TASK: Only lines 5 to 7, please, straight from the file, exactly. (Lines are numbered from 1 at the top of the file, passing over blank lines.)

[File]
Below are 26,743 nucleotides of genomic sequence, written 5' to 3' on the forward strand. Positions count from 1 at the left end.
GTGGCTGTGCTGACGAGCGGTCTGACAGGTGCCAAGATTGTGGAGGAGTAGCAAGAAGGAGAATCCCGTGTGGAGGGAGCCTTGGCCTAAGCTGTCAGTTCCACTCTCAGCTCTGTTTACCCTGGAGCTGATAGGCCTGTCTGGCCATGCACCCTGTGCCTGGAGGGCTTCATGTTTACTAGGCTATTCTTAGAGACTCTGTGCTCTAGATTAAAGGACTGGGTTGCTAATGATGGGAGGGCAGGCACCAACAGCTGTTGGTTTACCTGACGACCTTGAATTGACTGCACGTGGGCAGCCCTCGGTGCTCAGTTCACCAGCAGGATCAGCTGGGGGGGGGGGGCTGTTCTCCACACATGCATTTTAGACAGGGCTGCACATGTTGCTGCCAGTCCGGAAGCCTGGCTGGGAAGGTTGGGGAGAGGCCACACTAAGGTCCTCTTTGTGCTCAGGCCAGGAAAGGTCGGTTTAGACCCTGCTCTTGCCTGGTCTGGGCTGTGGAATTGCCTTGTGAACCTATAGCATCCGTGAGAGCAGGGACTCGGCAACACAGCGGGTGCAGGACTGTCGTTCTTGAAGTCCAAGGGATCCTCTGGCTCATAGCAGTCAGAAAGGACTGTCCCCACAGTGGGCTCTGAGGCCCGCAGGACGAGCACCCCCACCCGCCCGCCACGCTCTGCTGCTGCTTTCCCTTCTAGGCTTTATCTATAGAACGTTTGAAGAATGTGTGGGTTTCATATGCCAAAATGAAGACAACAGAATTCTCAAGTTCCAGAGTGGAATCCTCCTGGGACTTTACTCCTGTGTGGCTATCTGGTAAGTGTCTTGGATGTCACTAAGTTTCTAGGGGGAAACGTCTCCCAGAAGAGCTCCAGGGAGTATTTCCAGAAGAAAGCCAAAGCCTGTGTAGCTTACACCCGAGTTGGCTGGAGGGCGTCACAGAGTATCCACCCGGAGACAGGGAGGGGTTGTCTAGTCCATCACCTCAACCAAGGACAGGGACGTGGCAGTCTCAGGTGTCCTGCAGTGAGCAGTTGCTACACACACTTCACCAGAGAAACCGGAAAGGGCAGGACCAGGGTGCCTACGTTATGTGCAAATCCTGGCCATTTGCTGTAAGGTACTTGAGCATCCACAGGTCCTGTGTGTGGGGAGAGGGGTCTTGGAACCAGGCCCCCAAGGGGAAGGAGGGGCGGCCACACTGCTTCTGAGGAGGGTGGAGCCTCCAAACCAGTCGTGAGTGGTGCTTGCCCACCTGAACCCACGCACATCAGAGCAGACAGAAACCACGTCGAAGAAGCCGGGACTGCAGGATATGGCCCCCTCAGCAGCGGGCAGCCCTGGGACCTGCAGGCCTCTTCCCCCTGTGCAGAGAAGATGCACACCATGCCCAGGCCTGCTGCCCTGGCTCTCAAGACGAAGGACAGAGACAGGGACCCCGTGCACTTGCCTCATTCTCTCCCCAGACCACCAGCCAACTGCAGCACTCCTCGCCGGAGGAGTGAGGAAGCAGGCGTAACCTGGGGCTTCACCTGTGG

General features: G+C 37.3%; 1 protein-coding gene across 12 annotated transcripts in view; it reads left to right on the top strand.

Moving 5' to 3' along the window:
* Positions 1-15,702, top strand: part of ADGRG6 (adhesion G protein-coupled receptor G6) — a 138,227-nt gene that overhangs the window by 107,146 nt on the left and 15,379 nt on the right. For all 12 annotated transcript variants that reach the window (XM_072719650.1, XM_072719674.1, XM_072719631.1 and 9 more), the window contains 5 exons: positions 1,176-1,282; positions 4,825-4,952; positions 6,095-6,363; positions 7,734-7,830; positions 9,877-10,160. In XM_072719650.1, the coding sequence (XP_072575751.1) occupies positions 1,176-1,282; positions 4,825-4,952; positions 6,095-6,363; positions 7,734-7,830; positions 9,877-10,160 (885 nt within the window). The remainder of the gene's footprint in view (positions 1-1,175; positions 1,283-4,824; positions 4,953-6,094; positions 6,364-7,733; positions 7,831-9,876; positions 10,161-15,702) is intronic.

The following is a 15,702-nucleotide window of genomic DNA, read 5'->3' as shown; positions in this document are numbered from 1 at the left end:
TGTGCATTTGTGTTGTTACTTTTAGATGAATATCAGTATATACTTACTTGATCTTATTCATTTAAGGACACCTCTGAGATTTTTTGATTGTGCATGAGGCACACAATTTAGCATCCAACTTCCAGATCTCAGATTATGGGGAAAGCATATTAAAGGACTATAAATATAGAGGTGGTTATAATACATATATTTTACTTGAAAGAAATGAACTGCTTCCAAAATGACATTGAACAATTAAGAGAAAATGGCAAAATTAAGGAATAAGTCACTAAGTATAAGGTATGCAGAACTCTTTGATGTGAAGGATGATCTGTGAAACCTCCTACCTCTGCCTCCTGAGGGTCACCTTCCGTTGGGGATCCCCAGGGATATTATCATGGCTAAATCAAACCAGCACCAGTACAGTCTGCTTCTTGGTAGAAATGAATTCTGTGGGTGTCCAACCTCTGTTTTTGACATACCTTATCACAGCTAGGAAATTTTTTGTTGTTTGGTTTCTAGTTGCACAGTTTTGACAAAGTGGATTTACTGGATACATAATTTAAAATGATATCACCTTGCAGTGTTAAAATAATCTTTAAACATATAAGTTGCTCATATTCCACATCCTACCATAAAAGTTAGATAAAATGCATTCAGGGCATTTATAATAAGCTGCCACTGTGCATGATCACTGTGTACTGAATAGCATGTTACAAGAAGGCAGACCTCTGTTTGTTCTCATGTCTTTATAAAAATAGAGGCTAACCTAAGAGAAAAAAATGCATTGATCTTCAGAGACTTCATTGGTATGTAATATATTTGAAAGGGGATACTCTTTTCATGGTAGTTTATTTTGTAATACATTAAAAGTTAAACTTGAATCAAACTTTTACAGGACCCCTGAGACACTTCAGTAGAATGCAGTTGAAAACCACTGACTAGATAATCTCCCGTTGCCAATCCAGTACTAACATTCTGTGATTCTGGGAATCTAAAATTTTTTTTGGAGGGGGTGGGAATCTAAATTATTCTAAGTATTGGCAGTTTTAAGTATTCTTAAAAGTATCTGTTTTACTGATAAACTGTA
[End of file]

* Positions 1-15,702, top strand: part of ADGRG6 (adhesion G protein-coupled receptor G6) — a 138,227-nt gene that overhangs the window by 107,146 nt on the left and 15,379 nt on the right. For all 12 annotated transcript variants that reach the window (XM_072719650.1, XM_072719674.1, XM_072719631.1 and 9 more), the window contains 5 exons: positions 1,176-1,282; positions 4,825-4,952; positions 6,095-6,363; positions 7,734-7,830; positions 9,877-10,160. In XM_072719650.1, the coding sequence (XP_072575751.1) occupies positions 1,176-1,282; positions 4,825-4,952; positions 6,095-6,363; positions 7,734-7,830; positions 9,877-10,160 (885 nt within the window). The remainder of the gene's footprint in view (positions 1-1,175; positions 1,283-4,824; positions 4,953-6,094; positions 6,364-7,733; positions 7,831-9,876; positions 10,161-15,702) is intronic.

The following is a 15,702-nucleotide window of genomic DNA, read 5'->3' as shown; positions in this document are numbered from 1 at the left end:
TGTGCATTTGTGTTGTTACTTTTAGATGAATATCAGTATATACTTACTTGATCTTATTCATTTAAGGACACCTCTGAGATTTTTTGATTGTGCATGAGGCACACAATTTAGCATCCAACTTCCAGATCTCAGATTATGGGGAAAGCATATTAAAGGACTATAAATATAGAGGTGGTTATAATACATATATTTTACTTGAAAGAAATGAACTGCTTCCAAAATGACATTGAACAATTAAGAGAAAATGGCAAAATTAAGGAATAAGTCACTAAGTATAAGGTATGCAGAACTCTTTGATGTGAAGGATGATCTGTGAAACCTCCTACCTCTGCCTCCTGAGGGTCACCTTCCGTTGGGGATCCCCAGGGATATTATCATGGCTAAATCAAACCAGCACCAGTACAGTCTGCTTCTTGGTAGAAATGAATTCTGTGGGTGTCCAACCTCTGTTTTTGACATACCTTATCACAGCTAGGAAATTTTTTGTTGTTTGGTTTCTAGTTGCACAGTTTTGACAAAGTGGATTTACTGGATACATAATTTAAAATGATATCACCTTGCAGTGTTAAAATAATCTTTAAACATATAAGTTGCTCATATTCCACATCCTACCATAAAAGTTAGATAAAATGCATTCAGGGCATTTATAATAAGCTGCCACTGTGCATGATCACTGTGTACTGAATAGCATGTTACAAGAAGGCAGACCTCTGTTTGTTCTCATGTCTTTATAAAAATAGAGGCTAACCTAAGAGAAAAAAATGCATTGATCTTCAGAGACTTCATTGGTATGTAATATATTTGAAAGGGGATACTCTTTTCATGGTAGTTTATTTTGTAATACATTAAAAGTTAAACTTGAATCAAACTTTTACAGGACCCCTGAGACACTTCAGTAGAATGCAGTTGAAAACCACTGACTAGATAATCTCCCGTTGCCAATCCAGTACTAACATTCTGTGATTCTGGGAATCTAAAATTTTTTTTGGAGGGGGTGGGAATCTAAATTATTCTAAGTATTGGCAGTTTTAAGTATTCTTAAAAGTATCTGTTTTACTGATAAACTGTA